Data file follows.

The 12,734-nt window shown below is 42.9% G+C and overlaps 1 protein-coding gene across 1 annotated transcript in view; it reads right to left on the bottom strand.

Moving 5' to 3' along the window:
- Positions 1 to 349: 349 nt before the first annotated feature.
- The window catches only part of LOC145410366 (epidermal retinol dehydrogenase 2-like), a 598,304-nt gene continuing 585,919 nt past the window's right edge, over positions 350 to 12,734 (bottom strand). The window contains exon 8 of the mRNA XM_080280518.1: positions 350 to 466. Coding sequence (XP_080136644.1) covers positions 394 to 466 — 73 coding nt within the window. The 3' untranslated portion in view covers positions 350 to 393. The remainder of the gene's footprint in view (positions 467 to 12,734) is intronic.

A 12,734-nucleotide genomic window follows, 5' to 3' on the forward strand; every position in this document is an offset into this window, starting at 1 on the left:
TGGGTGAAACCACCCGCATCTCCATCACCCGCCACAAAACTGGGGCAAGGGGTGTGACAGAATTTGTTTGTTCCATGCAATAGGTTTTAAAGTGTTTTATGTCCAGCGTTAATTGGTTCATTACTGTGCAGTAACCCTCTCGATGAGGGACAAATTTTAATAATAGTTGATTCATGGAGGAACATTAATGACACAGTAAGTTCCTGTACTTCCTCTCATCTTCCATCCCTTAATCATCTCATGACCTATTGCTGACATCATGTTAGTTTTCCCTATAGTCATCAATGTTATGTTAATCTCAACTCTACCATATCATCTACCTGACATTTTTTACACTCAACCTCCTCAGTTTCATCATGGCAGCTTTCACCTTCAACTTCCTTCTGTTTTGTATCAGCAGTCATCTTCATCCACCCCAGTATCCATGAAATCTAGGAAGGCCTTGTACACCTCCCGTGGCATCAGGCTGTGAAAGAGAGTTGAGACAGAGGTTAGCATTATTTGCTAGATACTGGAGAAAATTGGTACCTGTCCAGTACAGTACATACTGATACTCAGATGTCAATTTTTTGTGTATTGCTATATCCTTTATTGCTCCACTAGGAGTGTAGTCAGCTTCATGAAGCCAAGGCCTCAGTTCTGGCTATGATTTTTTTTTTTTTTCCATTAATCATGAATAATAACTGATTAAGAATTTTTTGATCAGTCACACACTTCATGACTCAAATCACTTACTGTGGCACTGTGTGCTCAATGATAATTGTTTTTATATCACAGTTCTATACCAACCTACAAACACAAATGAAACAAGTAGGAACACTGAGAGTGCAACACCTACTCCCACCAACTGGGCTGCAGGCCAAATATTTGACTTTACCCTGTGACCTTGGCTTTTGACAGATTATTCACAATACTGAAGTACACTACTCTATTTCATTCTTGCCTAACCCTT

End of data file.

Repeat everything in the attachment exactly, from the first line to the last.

The 12,734-nt window shown below is 42.9% G+C and overlaps 1 protein-coding gene across 1 annotated transcript in view; it reads right to left on the bottom strand.

Moving 5' to 3' along the window:
- Positions 1 to 349: 349 nt before the first annotated feature.
- The window catches only part of LOC145410366 (epidermal retinol dehydrogenase 2-like), a 598,304-nt gene continuing 585,919 nt past the window's right edge, over positions 350 to 12,734 (bottom strand). The window contains exon 8 of the mRNA XM_080280518.1: positions 350 to 466. Coding sequence (XP_080136644.1) covers positions 394 to 466 — 73 coding nt within the window. The 3' untranslated portion in view covers positions 350 to 393. The remainder of the gene's footprint in view (positions 467 to 12,734) is intronic.

A 12,734-nucleotide genomic window follows, 5' to 3' on the forward strand; every position in this document is an offset into this window, starting at 1 on the left:
TGGGTGAAACCACCCGCATCTCCATCACCCGCCACAAAACTGGGGCAAGGGGTGTGACAGAATTTGTTTGTTCCATGCAATAGGTTTTAAAGTGTTTTATGTCCAGCGTTAATTGGTTCATTACTGTGCAGTAACCCTCTCGATGAGGGACAAATTTTAATAATAGTTGATTCATGGAGGAACATTAATGACACAGTAAGTTCCTGTACTTCCTCTCATCTTCCATCCCTTAATCATCTCATGACCTATTGCTGACATCATGTTAGTTTTCCCTATAGTCATCAATGTTATGTTAATCTCAACTCTACCATATCATCTACCTGACATTTTTTACACTCAACCTCCTCAGTTTCATCATGGCAGCTTTCACCTTCAACTTCCTTCTGTTTTGTATCAGCAGTCATCTTCATCCACCCCAGTATCCATGAAATCTAGGAAGGCCTTGTACACCTCCCGTGGCATCAGGCTGTGAAAGAGAGTTGAGACAGAGGTTAGCATTATTTGCTAGATACTGGAGAAAATTGGTACCTGTCCAGTACAGTACATACTGATACTCAGATGTCAATTTTTTGTGTATTGCTATATCCTTTATTGCTCCACTAGGAGTGTAGTCAGCTTCATGAAGCCAAGGCCTCAGTTCTGGCTATGATTTTTTTTTTTTTTCCATTAATCATGAATAATAACTGATTAAGAATTTTTTGATCAGTCACACACTTCATGACTCAAATCACTTACTGTGGCACTGTGTGCTCAATGATAATTGTTTTTATATCACAGTTCTATACCAACCTACAAACACAAATGAAACAAGTAGGAACACTGAGAGTGCAACACCTACTCCCACCAACTGGGCTGCAGGCCAAATATTTGACTTTACCCTGTGACCTTGGCTTTTGACAGATTATTCACAATACTGAAGTACACTACTCTATTTCATTCTTGCCTAACCCTT